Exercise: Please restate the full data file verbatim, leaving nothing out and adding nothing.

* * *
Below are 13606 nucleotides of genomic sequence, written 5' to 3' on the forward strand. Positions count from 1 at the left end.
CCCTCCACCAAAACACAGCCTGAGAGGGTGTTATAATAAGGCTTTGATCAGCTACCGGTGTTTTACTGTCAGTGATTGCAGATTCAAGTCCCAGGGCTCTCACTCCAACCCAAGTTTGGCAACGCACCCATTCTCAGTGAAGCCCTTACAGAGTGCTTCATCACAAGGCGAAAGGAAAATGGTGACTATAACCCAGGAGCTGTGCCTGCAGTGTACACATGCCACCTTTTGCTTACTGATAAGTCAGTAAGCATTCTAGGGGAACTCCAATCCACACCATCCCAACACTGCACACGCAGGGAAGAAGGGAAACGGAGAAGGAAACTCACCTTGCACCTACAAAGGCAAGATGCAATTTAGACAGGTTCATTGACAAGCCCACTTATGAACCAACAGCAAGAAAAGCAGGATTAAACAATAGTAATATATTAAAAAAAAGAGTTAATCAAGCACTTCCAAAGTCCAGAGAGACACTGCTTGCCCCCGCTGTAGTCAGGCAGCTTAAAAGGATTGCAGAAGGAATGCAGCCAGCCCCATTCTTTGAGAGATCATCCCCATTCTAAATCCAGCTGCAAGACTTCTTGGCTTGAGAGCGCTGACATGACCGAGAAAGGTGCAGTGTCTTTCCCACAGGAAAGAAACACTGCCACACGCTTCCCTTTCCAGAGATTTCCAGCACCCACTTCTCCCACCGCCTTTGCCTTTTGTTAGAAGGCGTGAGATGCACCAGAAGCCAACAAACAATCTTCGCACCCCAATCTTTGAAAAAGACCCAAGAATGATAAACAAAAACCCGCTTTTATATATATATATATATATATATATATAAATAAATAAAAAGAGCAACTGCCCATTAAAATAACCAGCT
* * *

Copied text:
Below are 13606 nucleotides of genomic sequence, written 5' to 3' on the forward strand. Positions count from 1 at the left end.
CCCTCCACCAAAACACAGCCTGAGAGGGTGTTATAATAAGGCTTTGATCAGCTACCGGTGTTTTACTGTCAGTGATTGCAGATTCAAGTCCCAGGGCTCTCACTCCAACCCAAGTTTGGCAACGCACCCATTCTCAGTGAAGCCCTTACAGAGTGCTTCATCACAAGGCGAAAGGAAAATGGTGACTATAACCCAGGAGCTGTGCCTGCAGTGTACACATGCCACCTTTTGCTTACTGATAAGTCAGTAAGCATTCTAGGGGAACTCCAATCCACACCATCCCAACACTGCACACGCAGGGAAGAAGGGAAACGGAGAAGGAAACTCACCTTGCACCTACAAAGGCAAGATGCAATTTAGACAGGTTCATTGACAAGCCCACTTATGAACCAACAGCAAGAAAAGCAGGATTAAACAATAGTAATATATTAAAAAAAAGAGTTAATCAAGCACTTCCAAAGTCCAGAGAGACACTGCTTGCCCCCGCTGTAGTCAGGCAGCTTAAAAGGATTGCAGAAGGAATGCAGCCAGCCCCATTCTTTGAGAGATCATCCCCATTCTAAATCCAGCTGCAAGACTTCTTGGCTTGAGAGCGCTGACATGACCGAGAAAGGTGCAGTGTCTTTCCCACAGGAAAGAAACACTGCCACACGCTTCCCTTTCCAGAGATTTCCAGCACCCACTTCTCCCACCGCCTTTGCCTTTTGTTAGAAGGCGTGAGATGCACCAGAAGCCAACAAACAATCTTCGCACCCCAATCTTTGAAAAAGACCCAAGAATGATAAACAAAAACCCGCTTTTATATATATATATATATATATATATATAAATAAATAAAAAGAGCAACTGCCCATTAAAATAACCAGCT